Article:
Potential Potholes: Predicting Challenges and Learning Outcomes in Research Methods in Psychology Courses

UNCG Author/Contributor (non-UNCG co-authors, if there are any, appear on document)
Alan Chu, Associate Professor (Creator)
The University of North Carolina at Greensboro (UNCG )
Web Site: http://library.uncg.edu/

Abstract: Identifying impediments to learning can help both instructors and students. In this study students (N = 222) from across the nation listed concepts from research methods they found the most challenging—“potholes” or impediments to learning, and also rated the difficulty of various concepts from the class. We also measured student attitudes and perceptions of the course. Our results showed validity is one of the hardest concepts for students to understand in RM. Not surprisingly, within a list of concepts in research methods, students tend to be tripped up by terms of similar grouping. Perceptions of a research methods course was strongly related to the students’ attitudes and canonical correlation analysis revealed several important findings from our data set. For example, we found that when students perceive more value, expectancy for success, cognitive strategies, and resources management strategies, they are less likely to be challenged by the concepts of samples and variables and threats to internal validity. Our findings provide a clear map of student potholes in research methods courses and suggest ways to change student attitudes about the same.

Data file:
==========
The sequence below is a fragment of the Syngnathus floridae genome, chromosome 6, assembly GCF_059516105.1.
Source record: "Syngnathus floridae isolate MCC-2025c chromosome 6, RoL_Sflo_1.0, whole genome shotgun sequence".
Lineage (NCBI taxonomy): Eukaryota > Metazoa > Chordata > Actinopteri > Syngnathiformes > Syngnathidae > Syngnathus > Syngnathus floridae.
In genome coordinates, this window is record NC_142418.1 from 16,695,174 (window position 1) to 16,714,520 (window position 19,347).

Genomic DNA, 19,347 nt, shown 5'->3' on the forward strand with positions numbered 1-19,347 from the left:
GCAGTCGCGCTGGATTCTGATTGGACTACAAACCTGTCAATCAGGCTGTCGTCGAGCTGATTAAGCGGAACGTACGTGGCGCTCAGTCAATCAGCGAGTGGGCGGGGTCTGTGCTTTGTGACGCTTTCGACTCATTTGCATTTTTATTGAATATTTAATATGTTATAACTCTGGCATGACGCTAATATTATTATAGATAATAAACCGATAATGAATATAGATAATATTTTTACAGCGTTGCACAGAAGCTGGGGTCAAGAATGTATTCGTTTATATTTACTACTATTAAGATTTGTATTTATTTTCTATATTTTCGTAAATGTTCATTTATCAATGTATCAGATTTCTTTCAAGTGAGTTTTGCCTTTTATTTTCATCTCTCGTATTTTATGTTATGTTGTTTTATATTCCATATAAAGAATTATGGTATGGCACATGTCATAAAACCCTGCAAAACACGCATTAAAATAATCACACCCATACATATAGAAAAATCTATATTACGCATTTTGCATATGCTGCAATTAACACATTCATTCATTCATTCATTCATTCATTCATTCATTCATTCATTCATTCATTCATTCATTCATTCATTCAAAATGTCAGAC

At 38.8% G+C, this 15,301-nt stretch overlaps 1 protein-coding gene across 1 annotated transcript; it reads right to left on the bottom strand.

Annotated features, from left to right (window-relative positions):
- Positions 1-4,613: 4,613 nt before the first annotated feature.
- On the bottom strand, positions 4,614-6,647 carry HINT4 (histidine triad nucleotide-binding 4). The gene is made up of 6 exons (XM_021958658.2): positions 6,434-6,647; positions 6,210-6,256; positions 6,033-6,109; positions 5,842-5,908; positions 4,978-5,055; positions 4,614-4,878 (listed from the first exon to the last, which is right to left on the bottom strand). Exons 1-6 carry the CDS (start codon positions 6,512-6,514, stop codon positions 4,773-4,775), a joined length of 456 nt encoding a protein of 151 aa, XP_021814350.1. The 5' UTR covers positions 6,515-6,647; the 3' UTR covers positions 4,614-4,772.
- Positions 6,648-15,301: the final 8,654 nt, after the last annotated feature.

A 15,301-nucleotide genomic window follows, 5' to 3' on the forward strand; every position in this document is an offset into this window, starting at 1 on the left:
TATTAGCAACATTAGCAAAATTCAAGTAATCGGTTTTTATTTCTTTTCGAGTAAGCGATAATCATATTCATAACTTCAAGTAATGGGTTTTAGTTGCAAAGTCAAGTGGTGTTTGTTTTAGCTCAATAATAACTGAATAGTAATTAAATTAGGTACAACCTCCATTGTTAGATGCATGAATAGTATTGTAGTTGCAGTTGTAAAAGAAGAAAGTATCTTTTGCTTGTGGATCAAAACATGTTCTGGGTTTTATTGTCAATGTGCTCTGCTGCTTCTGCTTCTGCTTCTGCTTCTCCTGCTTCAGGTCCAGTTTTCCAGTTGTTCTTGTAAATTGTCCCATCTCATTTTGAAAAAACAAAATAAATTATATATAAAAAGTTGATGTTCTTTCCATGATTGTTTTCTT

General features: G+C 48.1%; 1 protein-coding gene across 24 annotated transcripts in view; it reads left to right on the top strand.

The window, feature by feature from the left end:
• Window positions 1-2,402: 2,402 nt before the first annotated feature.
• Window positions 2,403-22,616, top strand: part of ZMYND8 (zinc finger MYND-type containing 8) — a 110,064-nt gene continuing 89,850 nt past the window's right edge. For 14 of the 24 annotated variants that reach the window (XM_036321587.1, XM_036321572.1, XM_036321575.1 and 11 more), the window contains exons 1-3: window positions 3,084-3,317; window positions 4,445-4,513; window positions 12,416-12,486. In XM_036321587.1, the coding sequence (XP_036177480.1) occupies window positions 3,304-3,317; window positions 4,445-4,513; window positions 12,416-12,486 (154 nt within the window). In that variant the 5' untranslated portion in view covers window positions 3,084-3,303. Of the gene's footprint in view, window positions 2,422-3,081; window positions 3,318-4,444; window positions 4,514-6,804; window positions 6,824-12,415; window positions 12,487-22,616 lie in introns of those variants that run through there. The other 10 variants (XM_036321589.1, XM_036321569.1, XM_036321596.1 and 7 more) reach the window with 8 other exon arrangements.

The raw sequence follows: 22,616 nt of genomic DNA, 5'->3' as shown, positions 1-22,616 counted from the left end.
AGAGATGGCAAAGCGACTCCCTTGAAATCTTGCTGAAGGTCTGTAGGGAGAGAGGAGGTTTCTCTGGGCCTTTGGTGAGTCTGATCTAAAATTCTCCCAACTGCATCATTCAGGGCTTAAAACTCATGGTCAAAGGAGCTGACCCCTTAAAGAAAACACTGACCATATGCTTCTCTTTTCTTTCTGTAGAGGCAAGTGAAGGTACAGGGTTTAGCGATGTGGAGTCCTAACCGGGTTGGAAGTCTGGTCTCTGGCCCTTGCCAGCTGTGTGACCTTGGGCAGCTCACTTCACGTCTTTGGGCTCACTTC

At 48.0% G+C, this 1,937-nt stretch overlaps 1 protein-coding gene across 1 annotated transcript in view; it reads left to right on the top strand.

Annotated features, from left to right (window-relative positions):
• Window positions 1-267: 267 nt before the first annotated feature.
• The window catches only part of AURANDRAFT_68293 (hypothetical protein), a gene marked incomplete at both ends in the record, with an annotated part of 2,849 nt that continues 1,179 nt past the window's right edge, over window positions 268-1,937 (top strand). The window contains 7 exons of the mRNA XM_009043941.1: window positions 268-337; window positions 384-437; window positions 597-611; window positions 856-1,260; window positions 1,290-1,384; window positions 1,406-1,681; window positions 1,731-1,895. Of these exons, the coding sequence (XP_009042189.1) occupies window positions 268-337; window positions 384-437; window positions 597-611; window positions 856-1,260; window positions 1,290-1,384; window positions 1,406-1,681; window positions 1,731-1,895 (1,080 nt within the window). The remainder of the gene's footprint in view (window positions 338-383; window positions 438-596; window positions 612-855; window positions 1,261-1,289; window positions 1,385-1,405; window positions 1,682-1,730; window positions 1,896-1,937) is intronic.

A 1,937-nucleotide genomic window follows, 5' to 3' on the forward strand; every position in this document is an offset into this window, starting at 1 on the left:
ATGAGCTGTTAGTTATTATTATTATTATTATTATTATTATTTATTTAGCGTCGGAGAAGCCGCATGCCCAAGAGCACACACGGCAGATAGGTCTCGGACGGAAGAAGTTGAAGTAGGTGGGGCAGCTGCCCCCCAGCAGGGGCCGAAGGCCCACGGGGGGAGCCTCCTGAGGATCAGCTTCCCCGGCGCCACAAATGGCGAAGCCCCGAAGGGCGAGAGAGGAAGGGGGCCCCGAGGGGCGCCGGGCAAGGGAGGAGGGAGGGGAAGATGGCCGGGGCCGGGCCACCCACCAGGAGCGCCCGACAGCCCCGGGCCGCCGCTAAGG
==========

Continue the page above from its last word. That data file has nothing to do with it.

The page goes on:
Additional Information

Teaching of Psychology, 49(1)
Language: English
Date: 2020
research methods, psychology, curriculum, undergraduate training

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